But rate hikes could still be delayed depending on market activity
You may have heard, the Federal Reserve held a meeting this week. Dropping a single word out of their language, "patient," was enough to indicate their timeline for starting an increase on short-term interest rates.
With unemployment rates falling steadily, currently at about 5.5 percent nationwide, Fed officials again lowered the range of when they believe unemployment will be low enough to allow inflation to occur. They now say the target range is between 5 and 5.2 percent.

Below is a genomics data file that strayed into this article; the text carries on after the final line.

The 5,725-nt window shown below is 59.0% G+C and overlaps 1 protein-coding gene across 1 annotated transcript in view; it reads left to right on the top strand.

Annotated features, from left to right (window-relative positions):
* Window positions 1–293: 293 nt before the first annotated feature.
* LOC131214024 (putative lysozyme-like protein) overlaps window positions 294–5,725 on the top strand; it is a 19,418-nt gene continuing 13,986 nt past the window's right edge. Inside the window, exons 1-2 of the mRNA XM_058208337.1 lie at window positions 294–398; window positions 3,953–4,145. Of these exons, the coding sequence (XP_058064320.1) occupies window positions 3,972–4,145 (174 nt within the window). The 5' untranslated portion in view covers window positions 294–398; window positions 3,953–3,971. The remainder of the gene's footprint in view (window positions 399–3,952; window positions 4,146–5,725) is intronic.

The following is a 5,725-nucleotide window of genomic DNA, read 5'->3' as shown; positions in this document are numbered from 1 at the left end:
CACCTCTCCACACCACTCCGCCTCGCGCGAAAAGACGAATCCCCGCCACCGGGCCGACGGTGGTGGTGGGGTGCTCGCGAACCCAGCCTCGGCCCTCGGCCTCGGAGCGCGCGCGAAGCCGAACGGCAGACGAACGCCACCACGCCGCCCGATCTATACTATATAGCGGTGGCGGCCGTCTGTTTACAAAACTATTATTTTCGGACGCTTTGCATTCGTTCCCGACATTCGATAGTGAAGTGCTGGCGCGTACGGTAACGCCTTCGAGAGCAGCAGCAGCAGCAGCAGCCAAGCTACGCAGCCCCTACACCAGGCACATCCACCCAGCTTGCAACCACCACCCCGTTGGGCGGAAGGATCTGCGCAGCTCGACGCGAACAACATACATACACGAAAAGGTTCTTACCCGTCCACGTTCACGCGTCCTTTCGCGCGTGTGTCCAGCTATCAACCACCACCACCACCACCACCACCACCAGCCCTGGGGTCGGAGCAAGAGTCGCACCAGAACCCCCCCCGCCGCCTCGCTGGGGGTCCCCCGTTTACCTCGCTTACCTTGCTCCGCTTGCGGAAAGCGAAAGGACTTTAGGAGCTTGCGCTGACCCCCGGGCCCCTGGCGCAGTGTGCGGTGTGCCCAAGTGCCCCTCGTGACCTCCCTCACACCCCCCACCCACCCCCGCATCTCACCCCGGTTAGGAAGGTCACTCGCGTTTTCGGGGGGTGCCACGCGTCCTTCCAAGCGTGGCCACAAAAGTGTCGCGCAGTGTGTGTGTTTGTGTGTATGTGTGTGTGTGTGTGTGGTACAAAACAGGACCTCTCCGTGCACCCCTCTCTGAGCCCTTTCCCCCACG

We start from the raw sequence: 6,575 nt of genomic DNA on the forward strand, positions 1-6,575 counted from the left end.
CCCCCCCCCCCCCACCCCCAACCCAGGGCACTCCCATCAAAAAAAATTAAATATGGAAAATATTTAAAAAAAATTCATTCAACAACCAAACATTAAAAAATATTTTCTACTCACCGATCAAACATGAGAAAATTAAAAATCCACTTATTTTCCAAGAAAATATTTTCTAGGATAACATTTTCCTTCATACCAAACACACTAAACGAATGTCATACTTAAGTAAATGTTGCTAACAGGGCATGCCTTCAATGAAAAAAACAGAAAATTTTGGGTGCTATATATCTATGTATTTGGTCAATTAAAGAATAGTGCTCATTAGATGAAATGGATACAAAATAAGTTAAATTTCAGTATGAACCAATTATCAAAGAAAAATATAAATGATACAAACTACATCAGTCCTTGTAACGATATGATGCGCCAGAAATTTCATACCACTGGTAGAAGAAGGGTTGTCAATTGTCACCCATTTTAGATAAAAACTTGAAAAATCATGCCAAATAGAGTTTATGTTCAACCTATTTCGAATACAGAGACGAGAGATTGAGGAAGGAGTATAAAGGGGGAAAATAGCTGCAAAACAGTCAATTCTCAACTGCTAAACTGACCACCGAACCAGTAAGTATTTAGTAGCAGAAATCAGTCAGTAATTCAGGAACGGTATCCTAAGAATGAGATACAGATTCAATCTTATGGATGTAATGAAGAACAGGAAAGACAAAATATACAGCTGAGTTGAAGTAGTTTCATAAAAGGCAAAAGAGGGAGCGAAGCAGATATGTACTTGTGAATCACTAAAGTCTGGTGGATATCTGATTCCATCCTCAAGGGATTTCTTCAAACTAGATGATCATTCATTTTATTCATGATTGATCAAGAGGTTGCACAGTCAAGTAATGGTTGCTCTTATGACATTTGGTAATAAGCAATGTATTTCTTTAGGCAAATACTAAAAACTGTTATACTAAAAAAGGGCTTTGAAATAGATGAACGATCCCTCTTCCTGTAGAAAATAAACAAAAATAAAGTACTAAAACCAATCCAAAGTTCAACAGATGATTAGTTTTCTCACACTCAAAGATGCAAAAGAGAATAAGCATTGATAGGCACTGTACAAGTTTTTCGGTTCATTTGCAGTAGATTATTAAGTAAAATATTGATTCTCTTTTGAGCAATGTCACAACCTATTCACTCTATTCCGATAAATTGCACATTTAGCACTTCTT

Embracing recent positive economic reports, Fed officials are no longer saying they will be "patient" when it comes time to start raising rates for the first time in nearly 10 years. The earliest this rate hike could come is in just a couple months, June 2015.
Oil prices rise, U.S. dollar slightly drops
Crude oil prices rose about 2 percent on the week to $45.72 per barrel, which boosted stocks while the U.S. dollar weakened slightly. A stronger U.S. dollar means that American goods are more expensive abroad and consequently, fewer products sell.
Fed chief Janet Yellen will continue to see which direction markets go and any movement in job creation/unemployment rates before determining when the timing is right to move interest rates upward. In the meantime, rates remain at very attractive levels for homeowners and home buyers.